Fresh off of his roughly one month of rest per year, Bill Connelly is back with his 2019 S&P+ projections. Penn State, despite lacking significant returning production, slot in at No. 14.
S&P+ has proven to be a reliable and strong predictor of college football. The formula takes into account the three things that most impact a team's hope for success in any given season. Recruiting rankings help determine the overall level of talent on the team. Returning production helps determine the amount of proven experience will be on the roster, as only very special players can take on a starting role for the first time and not have any growing pains. And the Weighted five-year average helps determine the "reflection of overall program health," such as coaches' abilities, player development, etc. Let's see how S&P+ views our beloved Nittany Lions and even a few of their key opponents in 2019.
ITS S&P+ PROJECTIONS DAY. THE SEASONS ALMOST HERE.
— Bill Connelly (@SBN_BillC) February 11, 2019
Penn State - No. 14
Penn State's biggest knock is, as expected, their lack of returning production. They're losing practically all of their passing yards (McSorley) and a vast majority of their rushing yards (Sanders and McSorley). Fortunately, Penn State has averaged 10.3 wins per season and 11.3 in the team recruiting rankings (according to the 247Sports Composite). That is a tremendous base for team talent and the staff is proving they know how to develop and win. Things are looking up in Happy Valley.
Ohio State - No. 7
The Buckeyes are in a very similar, albeit slightly better boat as Penn State. Tremendous talent and recent success, but a lack of returning production. Ohio State just lost Dwayne Haskins who had one of the greatest passing seasons, statistically, in college football history. While Fields could be spectacular, he's proven next to nothing at the college level. Predicting him to be great is one thing, but expecting it is another. Ohio State also lost Mike Weber, a few senior receivers, Michael Jordan, and Dre'mont Jones, all significant contributors. Nick Bosa is also off to the NFL but due to his season-ending injury, it's unclear how much he affects their returning-production variable. They've had a ton of wins over the past several seasons and tremendous recruiting, so Connelly thinks the Buckeyes should be just fine.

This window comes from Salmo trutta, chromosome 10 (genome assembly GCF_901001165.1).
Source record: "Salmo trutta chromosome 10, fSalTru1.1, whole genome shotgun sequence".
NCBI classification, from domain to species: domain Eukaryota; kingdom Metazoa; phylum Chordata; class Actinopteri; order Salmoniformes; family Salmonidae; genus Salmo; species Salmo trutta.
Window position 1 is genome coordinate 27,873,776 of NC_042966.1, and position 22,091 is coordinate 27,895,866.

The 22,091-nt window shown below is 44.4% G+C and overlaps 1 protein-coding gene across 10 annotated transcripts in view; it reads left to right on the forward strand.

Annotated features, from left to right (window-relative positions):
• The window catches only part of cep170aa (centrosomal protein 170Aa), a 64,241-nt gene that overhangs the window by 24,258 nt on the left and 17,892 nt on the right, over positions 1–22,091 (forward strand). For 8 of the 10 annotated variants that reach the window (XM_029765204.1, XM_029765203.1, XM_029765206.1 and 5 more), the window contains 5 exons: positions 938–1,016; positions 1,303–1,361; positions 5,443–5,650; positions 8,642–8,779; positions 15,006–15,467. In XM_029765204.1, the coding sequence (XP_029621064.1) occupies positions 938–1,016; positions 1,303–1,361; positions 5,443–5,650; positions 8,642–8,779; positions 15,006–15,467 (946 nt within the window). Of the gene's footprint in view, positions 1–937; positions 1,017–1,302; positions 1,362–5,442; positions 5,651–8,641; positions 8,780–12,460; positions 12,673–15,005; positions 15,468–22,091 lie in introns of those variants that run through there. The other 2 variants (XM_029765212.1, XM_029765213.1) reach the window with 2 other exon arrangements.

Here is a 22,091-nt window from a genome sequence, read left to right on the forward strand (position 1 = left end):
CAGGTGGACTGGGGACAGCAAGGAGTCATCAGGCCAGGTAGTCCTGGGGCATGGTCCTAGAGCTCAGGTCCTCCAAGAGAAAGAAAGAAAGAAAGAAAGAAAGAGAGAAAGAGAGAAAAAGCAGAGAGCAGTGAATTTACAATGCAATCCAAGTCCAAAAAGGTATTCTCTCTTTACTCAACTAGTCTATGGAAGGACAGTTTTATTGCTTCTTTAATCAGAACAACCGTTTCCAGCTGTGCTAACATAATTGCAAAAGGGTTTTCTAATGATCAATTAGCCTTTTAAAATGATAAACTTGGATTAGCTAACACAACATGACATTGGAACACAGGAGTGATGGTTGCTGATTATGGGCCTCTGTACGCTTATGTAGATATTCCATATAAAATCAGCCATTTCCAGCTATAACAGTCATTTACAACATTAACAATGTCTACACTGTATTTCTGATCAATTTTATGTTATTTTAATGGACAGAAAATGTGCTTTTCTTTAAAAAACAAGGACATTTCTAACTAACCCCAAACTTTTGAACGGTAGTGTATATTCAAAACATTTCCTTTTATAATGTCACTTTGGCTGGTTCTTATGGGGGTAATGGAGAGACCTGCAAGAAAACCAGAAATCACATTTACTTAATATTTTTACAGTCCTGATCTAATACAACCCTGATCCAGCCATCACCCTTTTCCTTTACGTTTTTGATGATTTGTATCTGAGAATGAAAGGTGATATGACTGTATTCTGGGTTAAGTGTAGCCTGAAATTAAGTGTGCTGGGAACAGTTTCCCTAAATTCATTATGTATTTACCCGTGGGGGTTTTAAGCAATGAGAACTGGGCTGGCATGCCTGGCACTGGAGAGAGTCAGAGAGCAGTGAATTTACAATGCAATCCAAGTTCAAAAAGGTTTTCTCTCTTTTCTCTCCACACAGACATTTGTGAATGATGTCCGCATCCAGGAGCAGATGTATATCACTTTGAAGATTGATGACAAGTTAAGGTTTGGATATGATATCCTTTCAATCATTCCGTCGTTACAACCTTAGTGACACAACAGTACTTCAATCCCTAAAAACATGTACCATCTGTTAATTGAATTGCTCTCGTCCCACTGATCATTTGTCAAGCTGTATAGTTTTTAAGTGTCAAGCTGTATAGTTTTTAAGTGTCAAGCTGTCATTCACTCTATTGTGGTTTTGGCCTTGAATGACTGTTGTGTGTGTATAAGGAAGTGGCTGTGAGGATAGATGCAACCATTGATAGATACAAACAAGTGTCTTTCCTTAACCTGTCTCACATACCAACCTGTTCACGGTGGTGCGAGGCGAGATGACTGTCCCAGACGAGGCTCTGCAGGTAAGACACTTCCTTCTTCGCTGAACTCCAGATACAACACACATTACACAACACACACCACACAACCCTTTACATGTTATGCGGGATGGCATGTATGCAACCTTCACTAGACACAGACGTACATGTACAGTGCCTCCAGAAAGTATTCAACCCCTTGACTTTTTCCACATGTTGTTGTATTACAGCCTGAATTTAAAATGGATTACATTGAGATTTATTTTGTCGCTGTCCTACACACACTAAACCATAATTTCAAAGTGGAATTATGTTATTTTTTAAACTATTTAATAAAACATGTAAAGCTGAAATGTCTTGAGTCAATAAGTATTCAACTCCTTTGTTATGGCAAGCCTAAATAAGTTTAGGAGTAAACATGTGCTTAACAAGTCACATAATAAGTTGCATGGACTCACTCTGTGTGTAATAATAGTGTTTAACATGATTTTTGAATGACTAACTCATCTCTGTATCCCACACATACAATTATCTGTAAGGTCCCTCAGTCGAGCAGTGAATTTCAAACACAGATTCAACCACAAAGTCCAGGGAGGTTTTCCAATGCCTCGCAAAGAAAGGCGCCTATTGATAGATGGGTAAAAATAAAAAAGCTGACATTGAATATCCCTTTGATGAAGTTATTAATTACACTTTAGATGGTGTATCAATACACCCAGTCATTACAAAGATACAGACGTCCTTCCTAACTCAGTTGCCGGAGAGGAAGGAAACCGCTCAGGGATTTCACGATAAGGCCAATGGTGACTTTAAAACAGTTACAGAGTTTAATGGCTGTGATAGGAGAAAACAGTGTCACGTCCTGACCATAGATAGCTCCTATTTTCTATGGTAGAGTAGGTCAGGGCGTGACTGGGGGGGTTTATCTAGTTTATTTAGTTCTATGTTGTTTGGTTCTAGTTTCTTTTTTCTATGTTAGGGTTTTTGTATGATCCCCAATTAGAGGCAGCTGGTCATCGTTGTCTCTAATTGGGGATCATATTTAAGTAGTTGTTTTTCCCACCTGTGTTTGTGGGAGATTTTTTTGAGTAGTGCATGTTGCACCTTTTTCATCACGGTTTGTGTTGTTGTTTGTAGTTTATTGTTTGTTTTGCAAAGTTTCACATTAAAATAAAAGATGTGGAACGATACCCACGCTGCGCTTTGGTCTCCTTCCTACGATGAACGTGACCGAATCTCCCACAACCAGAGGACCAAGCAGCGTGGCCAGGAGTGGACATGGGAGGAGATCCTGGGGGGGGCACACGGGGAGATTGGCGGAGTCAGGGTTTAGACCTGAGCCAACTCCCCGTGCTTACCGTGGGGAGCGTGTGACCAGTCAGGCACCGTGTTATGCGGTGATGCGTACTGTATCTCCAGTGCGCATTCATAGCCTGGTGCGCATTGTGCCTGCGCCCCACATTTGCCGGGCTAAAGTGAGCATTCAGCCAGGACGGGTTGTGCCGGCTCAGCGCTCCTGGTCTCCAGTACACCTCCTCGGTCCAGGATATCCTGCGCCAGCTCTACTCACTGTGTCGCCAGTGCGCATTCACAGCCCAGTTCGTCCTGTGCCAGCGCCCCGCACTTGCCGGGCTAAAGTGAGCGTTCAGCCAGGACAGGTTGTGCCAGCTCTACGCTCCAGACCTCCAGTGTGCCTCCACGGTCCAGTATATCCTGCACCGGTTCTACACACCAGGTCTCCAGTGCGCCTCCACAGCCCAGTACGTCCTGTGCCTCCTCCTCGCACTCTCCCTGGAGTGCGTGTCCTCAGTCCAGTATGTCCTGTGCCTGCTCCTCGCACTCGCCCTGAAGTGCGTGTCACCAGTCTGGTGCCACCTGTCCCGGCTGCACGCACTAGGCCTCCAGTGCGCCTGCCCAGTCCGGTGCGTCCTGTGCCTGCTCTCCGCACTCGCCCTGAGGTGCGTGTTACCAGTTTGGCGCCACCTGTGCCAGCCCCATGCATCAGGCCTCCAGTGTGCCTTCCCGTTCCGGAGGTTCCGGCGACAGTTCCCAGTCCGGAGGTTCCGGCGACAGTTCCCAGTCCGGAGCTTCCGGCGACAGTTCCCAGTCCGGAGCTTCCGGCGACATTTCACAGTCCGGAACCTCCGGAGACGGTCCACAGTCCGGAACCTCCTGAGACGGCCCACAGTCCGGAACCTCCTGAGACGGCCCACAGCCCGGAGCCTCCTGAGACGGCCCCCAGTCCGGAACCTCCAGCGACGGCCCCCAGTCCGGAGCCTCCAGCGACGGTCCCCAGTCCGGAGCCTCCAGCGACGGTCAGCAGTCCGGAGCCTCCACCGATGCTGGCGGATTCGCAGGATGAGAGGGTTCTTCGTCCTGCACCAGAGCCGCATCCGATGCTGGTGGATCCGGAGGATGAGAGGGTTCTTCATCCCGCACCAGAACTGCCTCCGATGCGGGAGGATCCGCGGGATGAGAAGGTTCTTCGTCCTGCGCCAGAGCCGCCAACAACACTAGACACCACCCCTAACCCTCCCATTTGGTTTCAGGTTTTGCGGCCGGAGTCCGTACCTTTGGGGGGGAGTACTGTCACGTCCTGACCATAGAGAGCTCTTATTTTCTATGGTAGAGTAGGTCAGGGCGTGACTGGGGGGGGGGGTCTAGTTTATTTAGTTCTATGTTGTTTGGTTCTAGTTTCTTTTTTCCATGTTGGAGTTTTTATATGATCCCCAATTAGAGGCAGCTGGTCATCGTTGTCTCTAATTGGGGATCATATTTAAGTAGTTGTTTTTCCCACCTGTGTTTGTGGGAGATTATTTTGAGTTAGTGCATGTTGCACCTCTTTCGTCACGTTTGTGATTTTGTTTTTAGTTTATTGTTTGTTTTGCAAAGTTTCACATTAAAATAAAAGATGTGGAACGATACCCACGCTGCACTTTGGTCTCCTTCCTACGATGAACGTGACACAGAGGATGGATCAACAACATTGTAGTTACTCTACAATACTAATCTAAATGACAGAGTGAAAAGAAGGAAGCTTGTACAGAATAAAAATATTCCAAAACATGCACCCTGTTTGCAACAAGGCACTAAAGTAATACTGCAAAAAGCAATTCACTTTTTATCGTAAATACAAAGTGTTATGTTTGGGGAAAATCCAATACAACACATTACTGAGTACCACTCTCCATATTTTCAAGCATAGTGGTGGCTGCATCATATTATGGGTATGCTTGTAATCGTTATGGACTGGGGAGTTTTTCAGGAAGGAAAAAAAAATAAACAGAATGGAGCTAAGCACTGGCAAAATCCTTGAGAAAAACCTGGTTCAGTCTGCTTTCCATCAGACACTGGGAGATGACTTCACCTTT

Michigan - No. 9
Michigan is very steady across the board. They have had solid recruiting success, return a good chunk of production, and have won a lot of games over the last five years. They do lose Devin Bush, Rashan Gary, Chase Winovich, Karan Higdon and David Long, amongst others, however. That defense will be hard-pressed to replicate their success. Luckily for them, S&P+ is pretty heavily weighted toward returning your quarterback. As always, nothing will matter for them until they beat Ohio State.
Michigan State - No. 23
Like Michigan, the Spartans are pretty steady across the board. It's unclear how much that will matter, though. Michigan State was pretty unspectacular last year. While they did beat Penn State, they benefited greatly from a number of oddities. It's unclear where this team stands, as they went 3-9 in 2016, 10-3 in 2017, and 7-6 in 2018. Here's to guessing that 7-6 is roughly their mean going forward.
Iowa - No. 25
Iowa is as high as they are due to returning production, namely, quarterback Nate Stanley and defensive end AJ Epenesa. Penn State has to go on the road to Iowa City this year, and that will be far from a cakewalk. But according to the S&P+, Penn State has a greater level of talent and an overall "healthier program."
Pitt - No. 59
According to S&P+, Pitt is looking... not great. They have a pretty unspectacular level of talent on the team, and their returning production is ranked pretty low even with a returning quarterback. Darrin Hall and Quadree Ollison made up practically all of their rushing yards, which was responsible for about 50 percent of their overall yardage. Their weighted five-year variable isn't terrible, but they're on a downward trend, as they've lost seven games in back-to-back seasons. Their best season was undoubtedly 2016 as they beat both Penn State and Clemson... and still lost five games. It's a pretty below-average outlook for the future of the Panthers' program.
That makes it four possible top-25 teams on Penn State's schedule this season. Bill Connelly may look at the Nittany Lions a little more favorably than a few others, but it's backed by actual math and feels like a pretty good spot. What say you, fellow Nittany Lions?